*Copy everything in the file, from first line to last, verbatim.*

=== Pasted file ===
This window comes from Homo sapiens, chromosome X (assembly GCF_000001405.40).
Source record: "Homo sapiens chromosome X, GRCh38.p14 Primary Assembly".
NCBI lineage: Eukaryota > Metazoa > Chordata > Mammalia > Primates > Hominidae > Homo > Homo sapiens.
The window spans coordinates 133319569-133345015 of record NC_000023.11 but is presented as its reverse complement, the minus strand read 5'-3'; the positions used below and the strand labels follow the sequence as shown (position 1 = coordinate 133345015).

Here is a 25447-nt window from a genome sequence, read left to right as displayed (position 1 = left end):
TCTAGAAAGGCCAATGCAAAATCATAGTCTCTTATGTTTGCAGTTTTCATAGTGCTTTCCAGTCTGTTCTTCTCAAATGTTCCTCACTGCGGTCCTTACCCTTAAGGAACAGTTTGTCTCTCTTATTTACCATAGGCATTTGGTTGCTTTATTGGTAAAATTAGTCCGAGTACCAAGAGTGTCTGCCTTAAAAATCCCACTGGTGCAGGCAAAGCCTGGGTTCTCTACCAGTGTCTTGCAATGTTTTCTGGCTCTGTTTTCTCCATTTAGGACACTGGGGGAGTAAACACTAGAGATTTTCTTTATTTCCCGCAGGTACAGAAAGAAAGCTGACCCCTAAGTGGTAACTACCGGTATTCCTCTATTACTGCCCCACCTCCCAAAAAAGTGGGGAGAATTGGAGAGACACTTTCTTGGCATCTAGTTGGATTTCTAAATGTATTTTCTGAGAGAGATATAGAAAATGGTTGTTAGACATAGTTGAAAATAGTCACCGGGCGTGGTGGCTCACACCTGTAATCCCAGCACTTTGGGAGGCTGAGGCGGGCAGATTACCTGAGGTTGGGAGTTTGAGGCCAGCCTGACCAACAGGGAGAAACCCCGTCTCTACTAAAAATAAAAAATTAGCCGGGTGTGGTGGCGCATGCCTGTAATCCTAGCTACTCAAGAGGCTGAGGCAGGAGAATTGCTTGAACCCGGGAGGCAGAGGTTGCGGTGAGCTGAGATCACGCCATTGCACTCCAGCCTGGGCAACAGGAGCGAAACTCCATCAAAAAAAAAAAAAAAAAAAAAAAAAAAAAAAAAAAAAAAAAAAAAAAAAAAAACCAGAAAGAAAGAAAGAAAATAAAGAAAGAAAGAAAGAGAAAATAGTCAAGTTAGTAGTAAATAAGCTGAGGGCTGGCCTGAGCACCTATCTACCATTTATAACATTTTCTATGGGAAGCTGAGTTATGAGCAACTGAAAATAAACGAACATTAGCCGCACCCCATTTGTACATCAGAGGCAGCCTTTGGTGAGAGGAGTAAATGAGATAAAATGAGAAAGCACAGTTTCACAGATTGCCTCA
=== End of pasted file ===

This window comes from Homo sapiens, chromosome X (assembly GCF_000001405.40).
Source record: "Homo sapiens chromosome X, GRCh38.p14 Primary Assembly".
NCBI lineage: Eukaryota > Metazoa > Chordata > Mammalia > Primates > Hominidae > Homo > Homo sapiens.
The window spans coordinates 133319569-133345015 of record NC_000023.11 but is presented as its reverse complement, the minus strand read 5'-3'; the positions used below and the strand labels follow the sequence as shown (position 1 = coordinate 133345015).

Here is a 25447-nt window from a genome sequence, read left to right as displayed (position 1 = left end):
TCTAGAAAGGCCAATGCAAAATCATAGTCTCTTATGTTTGCAGTTTTCATAGTGCTTTCCAGTCTGTTCTTCTCAAATGTTCCTCACTGCGGTCCTTACCCTTAAGGAACAGTTTGTCTCTCTTATTTACCATAGGCATTTGGTTGCTTTATTGGTAAAATTAGTCCGAGTACCAAGAGTGTCTGCCTTAAAAATCCCACTGGTGCAGGCAAAGCCTGGGTTCTCTACCAGTGTCTTGCAATGTTTTCTGGCTCTGTTTTCTCCATTTAGGACACTGGGGGAGTAAACACTAGAGATTTTCTTTATTTCCCGCAGGTACAGAAAGAAAGCTGACCCCTAAGTGGTAACTACCGGTATTCCTCTATTACTGCCCCACCTCCCAAAAAAGTGGGGAGAATTGGAGAGACACTTTCTTGGCATCTAGTTGGATTTCTAAATGTATTTTCTGAGAGAGATATAGAAAATGGTTGTTAGACATAGTTGAAAATAGTCACCGGGCGTGGTGGCTCACACCTGTAATCCCAGCACTTTGGGAGGCTGAGGCGGGCAGATTACCTGAGGTTGGGAGTTTGAGGCCAGCCTGACCAACAGGGAGAAACCCCGTCTCTACTAAAAATAAAAAATTAGCCGGGTGTGGTGGCGCATGCCTGTAATCCTAGCTACTCAAGAGGCTGAGGCAGGAGAATTGCTTGAACCCGGGAGGCAGAGGTTGCGGTGAGCTGAGATCACGCCATTGCACTCCAGCCTGGGCAACAGGAGCGAAACTCCATCAAAAAAAAAAAAAAAAAAAAAAAAAAAAAAAAAAAAAAAAAAAAAAAAAAAAACCAGAAAGAAAGAAAGAAAATAAAGAAAGAAAGAAAGAGAAAATAGTCAAGTTAGTAGTAAATAAGCTGAGGGCTGGCCTGAGCACCTATCTACCATTTATAACATTTTCTATGGGAAGCTGAGTTATGAGCAACTGAAAATAAACGAACATTAGCCGCACCCCATTTGTACATCAGAGGCAGCCTTTGGTGAGAGGAGTAAATGAGATAAAATGAGAAAGCACAGTTTCACAGATTGCCTCA